Provenance the Web MagazineISSN 1203-8954 - Vol.2 No.3 Winter 1997
Bucerias' "Gallery of Sea Spirits" - Bucerias Mexico
Like a typical Northerner, Jeff Blair was awestruck the first time he visited the West Coast of Mexico.
It wasnt just the contrast of coming from the gray overhang of a Manchester winter to the brilliant blue of a Mexican skyline. Or the contrast between the bleak Manchester landscape, and the lush jumble of crimson and purple bougainvillea flowing over the terracotta-colored Zihuatenejo houses and hills.
It was more than that.
Jeff Blair had an extraordinary feeling. "Here I was, in a country I had never been to before and knew almost nothing about, and I felt like I belonged."
Lets face it. Most of us who flee our teched-up, hyper environments for an inexpensive sunny holiday on a Mexican beach, have fleeting thoughts of what would happen if we never returned. The difference is, Jeff Blair did just that.
In 1984, while on a two-week holiday, Blair made his decision. "I went back to Manchester, sold everything I owned, and six weeks later, walked away, and returned to Mexico." Understandably, Blairs parents and some of his friends thought a mid-life crisis or a bout of madness had struck. But Blair was convinced Mexico was home.
Later while walking on the beach, weighing his employment prospects, a portentous event occurred. "A piece of driftwood washed up on the beach at my feet and changed the course of my life," says Blair. Now, 13 years later, Blair is considered one of the worlds finest driftwood artists.
Although Blairs gallery is on a dusty, cobblestone lane flanking Highway 200, already, although its still early morning, a group of German tourists wander about, exclaiming to one another, as they choose their treasures or watch Blair work. In the two hours I am in the gallery, more tourists, art lovers, self-proclaimed critics, and the curious who just happen by, arrive from as far away as Boston, Montreal, and England.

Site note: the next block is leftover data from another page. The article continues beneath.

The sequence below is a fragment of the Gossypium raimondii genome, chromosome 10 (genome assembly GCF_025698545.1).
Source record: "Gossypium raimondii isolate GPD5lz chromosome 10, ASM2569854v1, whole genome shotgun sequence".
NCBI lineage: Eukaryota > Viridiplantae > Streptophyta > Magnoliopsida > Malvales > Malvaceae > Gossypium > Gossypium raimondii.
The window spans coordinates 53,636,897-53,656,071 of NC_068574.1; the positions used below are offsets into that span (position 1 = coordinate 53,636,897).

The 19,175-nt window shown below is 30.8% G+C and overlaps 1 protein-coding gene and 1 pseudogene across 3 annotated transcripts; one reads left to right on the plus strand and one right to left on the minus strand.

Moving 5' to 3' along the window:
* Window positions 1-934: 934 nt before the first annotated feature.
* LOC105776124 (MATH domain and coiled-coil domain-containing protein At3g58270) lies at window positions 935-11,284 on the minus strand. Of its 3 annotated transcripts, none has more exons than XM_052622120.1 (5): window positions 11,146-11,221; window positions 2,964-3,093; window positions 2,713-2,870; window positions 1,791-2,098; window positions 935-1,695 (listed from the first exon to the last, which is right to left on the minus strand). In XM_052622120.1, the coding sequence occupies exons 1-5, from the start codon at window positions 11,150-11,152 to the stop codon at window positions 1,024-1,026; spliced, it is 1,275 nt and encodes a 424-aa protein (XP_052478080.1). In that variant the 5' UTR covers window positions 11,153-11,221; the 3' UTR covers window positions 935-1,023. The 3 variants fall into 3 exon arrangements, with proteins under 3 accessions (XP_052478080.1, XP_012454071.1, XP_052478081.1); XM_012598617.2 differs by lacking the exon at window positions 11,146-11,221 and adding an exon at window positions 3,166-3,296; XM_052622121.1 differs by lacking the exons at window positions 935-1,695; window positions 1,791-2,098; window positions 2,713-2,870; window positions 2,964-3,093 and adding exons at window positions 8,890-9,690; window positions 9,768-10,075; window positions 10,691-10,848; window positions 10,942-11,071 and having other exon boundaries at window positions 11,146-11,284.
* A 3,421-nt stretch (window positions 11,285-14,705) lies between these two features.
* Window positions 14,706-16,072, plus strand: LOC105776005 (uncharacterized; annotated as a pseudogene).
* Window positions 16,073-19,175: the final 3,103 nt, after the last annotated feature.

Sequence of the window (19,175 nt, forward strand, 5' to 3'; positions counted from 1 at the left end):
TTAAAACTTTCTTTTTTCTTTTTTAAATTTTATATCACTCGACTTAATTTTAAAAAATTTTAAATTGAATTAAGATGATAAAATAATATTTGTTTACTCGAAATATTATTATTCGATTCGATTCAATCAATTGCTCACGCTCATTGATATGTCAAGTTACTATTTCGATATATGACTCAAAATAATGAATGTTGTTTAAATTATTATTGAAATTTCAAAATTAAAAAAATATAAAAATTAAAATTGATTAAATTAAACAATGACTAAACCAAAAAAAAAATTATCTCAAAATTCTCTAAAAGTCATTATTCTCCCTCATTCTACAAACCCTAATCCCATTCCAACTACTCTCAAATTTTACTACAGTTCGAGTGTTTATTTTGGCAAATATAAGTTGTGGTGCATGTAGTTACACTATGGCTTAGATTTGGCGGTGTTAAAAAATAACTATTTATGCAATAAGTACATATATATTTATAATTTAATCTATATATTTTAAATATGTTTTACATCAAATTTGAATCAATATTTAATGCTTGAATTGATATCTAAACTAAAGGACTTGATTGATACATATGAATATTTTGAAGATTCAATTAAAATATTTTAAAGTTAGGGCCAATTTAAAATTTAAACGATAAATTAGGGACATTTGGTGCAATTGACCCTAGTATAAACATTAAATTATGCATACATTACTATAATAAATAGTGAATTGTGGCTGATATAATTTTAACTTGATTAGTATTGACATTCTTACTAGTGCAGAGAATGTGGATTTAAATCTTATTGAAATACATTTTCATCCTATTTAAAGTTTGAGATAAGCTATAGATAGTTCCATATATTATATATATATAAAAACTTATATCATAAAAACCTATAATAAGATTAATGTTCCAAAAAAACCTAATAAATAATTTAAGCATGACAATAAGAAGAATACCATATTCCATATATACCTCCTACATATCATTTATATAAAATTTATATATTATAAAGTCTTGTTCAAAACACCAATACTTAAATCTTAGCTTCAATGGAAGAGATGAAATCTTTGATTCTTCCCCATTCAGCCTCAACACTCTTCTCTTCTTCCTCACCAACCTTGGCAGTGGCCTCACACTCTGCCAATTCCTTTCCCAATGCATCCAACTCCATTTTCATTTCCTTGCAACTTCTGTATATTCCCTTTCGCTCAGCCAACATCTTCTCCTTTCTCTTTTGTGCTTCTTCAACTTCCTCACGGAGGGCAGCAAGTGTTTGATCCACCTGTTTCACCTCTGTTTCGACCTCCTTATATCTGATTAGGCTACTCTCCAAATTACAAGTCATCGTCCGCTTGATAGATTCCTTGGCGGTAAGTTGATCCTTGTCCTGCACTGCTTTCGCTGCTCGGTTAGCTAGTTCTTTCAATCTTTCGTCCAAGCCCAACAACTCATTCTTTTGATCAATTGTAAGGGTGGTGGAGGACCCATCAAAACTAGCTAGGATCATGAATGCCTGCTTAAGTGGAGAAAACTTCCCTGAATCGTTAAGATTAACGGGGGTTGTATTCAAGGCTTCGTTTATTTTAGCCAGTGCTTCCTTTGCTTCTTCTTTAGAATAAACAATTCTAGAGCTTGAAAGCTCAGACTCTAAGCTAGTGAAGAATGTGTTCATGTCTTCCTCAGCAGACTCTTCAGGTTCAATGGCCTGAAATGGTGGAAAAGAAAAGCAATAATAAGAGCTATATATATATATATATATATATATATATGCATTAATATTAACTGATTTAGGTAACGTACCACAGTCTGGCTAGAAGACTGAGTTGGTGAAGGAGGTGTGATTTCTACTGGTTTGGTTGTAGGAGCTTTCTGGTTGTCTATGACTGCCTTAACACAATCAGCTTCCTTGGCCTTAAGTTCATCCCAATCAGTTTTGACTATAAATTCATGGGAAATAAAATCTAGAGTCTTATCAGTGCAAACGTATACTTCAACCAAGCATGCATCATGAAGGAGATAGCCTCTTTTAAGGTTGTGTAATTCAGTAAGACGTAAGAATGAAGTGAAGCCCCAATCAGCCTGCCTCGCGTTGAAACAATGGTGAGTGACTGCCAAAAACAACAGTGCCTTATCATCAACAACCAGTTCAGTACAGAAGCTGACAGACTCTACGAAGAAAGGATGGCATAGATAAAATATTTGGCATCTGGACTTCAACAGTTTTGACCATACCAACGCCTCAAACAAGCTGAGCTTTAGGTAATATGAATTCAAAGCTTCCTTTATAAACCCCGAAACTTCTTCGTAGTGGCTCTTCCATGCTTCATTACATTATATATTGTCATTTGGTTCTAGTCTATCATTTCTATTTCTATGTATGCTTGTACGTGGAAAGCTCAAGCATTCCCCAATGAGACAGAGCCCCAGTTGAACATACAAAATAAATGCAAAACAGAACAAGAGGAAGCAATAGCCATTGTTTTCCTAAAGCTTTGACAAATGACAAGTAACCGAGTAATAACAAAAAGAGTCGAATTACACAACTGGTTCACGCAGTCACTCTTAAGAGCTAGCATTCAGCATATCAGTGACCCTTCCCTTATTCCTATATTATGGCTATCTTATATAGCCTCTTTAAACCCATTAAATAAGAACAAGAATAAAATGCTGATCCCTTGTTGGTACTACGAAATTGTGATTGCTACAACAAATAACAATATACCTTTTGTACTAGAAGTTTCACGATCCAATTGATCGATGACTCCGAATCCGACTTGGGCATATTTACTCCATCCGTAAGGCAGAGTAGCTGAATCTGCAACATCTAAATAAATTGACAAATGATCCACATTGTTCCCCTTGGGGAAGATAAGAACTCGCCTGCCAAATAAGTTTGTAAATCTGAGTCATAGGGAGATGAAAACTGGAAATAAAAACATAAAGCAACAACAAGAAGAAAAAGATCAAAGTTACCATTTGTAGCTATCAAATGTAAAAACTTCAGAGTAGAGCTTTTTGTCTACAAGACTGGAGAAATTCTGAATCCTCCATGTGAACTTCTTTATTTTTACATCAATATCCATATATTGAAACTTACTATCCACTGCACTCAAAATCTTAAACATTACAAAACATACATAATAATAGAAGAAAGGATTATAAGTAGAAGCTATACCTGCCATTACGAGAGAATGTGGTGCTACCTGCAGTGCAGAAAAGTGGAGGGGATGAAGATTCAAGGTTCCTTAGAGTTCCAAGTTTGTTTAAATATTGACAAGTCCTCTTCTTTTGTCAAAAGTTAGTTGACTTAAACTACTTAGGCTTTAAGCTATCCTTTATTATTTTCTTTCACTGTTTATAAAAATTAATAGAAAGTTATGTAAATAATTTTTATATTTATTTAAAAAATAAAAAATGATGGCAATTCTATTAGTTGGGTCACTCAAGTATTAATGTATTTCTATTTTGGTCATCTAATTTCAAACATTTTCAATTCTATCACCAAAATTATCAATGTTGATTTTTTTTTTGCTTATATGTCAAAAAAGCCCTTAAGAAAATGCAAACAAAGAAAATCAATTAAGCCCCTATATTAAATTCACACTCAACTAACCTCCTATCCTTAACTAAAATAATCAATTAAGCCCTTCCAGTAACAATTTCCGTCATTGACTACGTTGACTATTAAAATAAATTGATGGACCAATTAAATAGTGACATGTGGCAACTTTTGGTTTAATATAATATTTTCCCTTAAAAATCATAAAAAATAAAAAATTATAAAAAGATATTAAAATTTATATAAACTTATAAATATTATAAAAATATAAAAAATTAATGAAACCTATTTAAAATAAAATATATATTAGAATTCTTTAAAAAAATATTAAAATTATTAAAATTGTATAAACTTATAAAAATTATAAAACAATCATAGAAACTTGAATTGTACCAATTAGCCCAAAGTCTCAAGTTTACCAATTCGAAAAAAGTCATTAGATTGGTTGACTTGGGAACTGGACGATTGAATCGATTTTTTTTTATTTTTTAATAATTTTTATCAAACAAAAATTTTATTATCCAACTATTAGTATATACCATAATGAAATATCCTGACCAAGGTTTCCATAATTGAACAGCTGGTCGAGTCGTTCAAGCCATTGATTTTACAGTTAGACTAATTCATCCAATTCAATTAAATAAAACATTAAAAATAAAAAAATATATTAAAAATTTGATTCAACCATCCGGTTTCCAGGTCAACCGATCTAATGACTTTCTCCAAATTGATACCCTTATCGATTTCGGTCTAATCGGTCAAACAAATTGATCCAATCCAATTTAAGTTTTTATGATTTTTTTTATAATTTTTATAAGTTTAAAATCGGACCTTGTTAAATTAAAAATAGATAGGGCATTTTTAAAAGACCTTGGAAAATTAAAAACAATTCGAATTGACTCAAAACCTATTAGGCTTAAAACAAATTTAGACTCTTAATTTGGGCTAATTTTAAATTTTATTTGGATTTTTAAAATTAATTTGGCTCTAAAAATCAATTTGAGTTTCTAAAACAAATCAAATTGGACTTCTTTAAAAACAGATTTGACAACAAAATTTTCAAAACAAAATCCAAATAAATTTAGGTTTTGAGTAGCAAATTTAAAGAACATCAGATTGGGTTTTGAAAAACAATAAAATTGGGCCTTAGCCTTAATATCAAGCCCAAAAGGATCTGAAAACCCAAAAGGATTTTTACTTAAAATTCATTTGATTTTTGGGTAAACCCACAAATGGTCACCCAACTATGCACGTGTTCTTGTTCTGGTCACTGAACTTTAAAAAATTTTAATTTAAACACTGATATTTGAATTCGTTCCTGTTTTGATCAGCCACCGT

Blair is the first to admit he didnt learn his craft overnight, and that his early work didnt make him an instant success. But commitment, and hard, slogging work, luck and gallery owners in New Yorks Soho district and in Tucson, helped him along the way.
Over the years, Blair says his inspiration has come from two major influences. "The Huichol Indians, and the local landscape, have probably had the greatest impact on my work."
Blair explains that the Huichol live in small settlements in the nearby rugged Sierra Madre mountains. Descendents of the Aztecs, the Huichol follow ancient traditions, and are a deeply spiritual people. According to Blair, who has spent time studying their art, the Huichol celebrate their rich culture through their colorful art, which include beaded masks, and yarn paintings. "Its their use of color that fascinates me," says Blair, whose work, like that of his neighbors is awash with symbolism.
Blair also spends a lot of time observing the local landscape, which is famous for its contrasts, from magnificent towering cacti to sunsets that most evenings bathe the hills in multi-hued, soft shades of pink and orange, giving it a surreal, biblical quality. The landscape no doubt fuels Blairs imagination, which he transforms into his surreal beings.
Does Blair ever have regrets about walking away? "No, not once," says Blair, between carefully describing to a group of Mexico City tourists, how he looks at a piece of driftwood and see its potential, and how he goes about creating what he sees.
Part of Blairs charm is that he doesnt take his art too seriously and refuses to let other people either. "This is not a gallery of fine art," he exclaims. "Its a gallery of fun art." As I leave this unusual place full of the sounds of laughter, I burst out laughing myself, wondering what my life would be like if I had Blairs courage.
Galeria Espiritus Del Mar. Heroe de
© 1997 Teresa Murphy and Provenance:The Web Magazine, December 1997.
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